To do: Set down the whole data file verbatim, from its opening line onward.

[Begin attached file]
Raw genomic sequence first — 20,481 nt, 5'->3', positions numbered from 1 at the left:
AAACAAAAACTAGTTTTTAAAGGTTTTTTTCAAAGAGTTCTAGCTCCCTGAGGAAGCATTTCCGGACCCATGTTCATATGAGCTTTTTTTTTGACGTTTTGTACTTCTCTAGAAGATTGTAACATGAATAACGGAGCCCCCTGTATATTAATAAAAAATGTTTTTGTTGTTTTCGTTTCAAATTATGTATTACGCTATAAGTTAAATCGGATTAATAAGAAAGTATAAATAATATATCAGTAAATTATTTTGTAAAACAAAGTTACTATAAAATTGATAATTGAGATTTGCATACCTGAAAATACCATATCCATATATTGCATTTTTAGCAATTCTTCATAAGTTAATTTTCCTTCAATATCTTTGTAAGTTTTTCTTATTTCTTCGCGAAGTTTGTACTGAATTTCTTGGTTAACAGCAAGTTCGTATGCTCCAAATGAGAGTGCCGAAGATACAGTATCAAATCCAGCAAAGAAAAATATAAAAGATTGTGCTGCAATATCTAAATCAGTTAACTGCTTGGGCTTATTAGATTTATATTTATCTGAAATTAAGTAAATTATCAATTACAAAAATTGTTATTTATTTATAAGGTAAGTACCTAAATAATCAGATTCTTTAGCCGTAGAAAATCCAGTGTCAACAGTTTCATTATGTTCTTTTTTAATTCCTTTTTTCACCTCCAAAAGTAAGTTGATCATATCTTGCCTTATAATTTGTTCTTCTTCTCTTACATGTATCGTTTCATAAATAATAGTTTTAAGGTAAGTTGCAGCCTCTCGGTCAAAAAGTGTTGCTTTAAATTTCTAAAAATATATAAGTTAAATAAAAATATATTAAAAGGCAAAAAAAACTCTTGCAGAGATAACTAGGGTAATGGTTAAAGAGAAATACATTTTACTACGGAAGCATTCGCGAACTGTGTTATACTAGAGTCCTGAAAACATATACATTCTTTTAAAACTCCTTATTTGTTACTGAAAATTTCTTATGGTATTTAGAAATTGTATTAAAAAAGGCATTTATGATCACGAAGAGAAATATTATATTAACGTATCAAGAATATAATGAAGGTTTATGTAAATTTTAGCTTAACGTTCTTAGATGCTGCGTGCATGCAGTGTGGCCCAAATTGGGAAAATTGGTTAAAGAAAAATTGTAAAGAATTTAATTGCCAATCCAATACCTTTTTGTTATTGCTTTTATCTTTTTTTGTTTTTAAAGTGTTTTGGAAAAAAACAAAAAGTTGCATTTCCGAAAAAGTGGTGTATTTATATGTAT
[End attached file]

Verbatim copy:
Raw genomic sequence first — 20,481 nt, 5'->3', positions numbered from 1 at the left:
AAACAAAAACTAGTTTTTAAAGGTTTTTTTCAAAGAGTTCTAGCTCCCTGAGGAAGCATTTCCGGACCCATGTTCATATGAGCTTTTTTTTTGACGTTTTGTACTTCTCTAGAAGATTGTAACATGAATAACGGAGCCCCCTGTATATTAATAAAAAATGTTTTTGTTGTTTTCGTTTCAAATTATGTATTACGCTATAAGTTAAATCGGATTAATAAGAAAGTATAAATAATATATCAGTAAATTATTTTGTAAAACAAAGTTACTATAAAATTGATAATTGAGATTTGCATACCTGAAAATACCATATCCATATATTGCATTTTTAGCAATTCTTCATAAGTTAATTTTCCTTCAATATCTTTGTAAGTTTTTCTTATTTCTTCGCGAAGTTTGTACTGAATTTCTTGGTTAACAGCAAGTTCGTATGCTCCAAATGAGAGTGCCGAAGATACAGTATCAAATCCAGCAAAGAAAAATATAAAAGATTGTGCTGCAATATCTAAATCAGTTAACTGCTTGGGCTTATTAGATTTATATTTATCTGAAATTAAGTAAATTATCAATTACAAAAATTGTTATTTATTTATAAGGTAAGTACCTAAATAATCAGATTCTTTAGCCGTAGAAAATCCAGTGTCAACAGTTTCATTATGTTCTTTTTTAATTCCTTTTTTCACCTCCAAAAGTAAGTTGATCATATCTTGCCTTATAATTTGTTCTTCTTCTCTTACATGTATCGTTTCATAAATAATAGTTTTAAGGTAAGTTGCAGCCTCTCGGTCAAAAAGTGTTGCTTTAAATTTCTAAAAATATATAAGTTAAATAAAAATATATTAAAAGGCAAAAAAAACTCTTGCAGAGATAACTAGGGTAATGGTTAAAGAGAAATACATTTTACTACGGAAGCATTCGCGAACTGTGTTATACTAGAGTCCTGAAAACATATACATTCTTTTAAAACTCCTTATTTGTTACTGAAAATTTCTTATGGTATTTAGAAATTGTATTAAAAAAGGCATTTATGATCACGAAGAGAAATATTATATTAACGTATCAAGAATATAATGAAGGTTTATGTAAATTTTAGCTTAACGTTCTTAGATGCTGCGTGCATGCAGTGTGGCCCAAATTGGGAAAATTGGTTAAAGAAAAATTGTAAAGAATTTAATTGCCAATCCAATACCTTTTTGTTATTGCTTTTATCTTTTTTTGTTTTTAAAGTGTTTTGGAAAAAAACAAAAAGTTGCATTTCCGAAAAAGTGGTGTATTTATATGTAT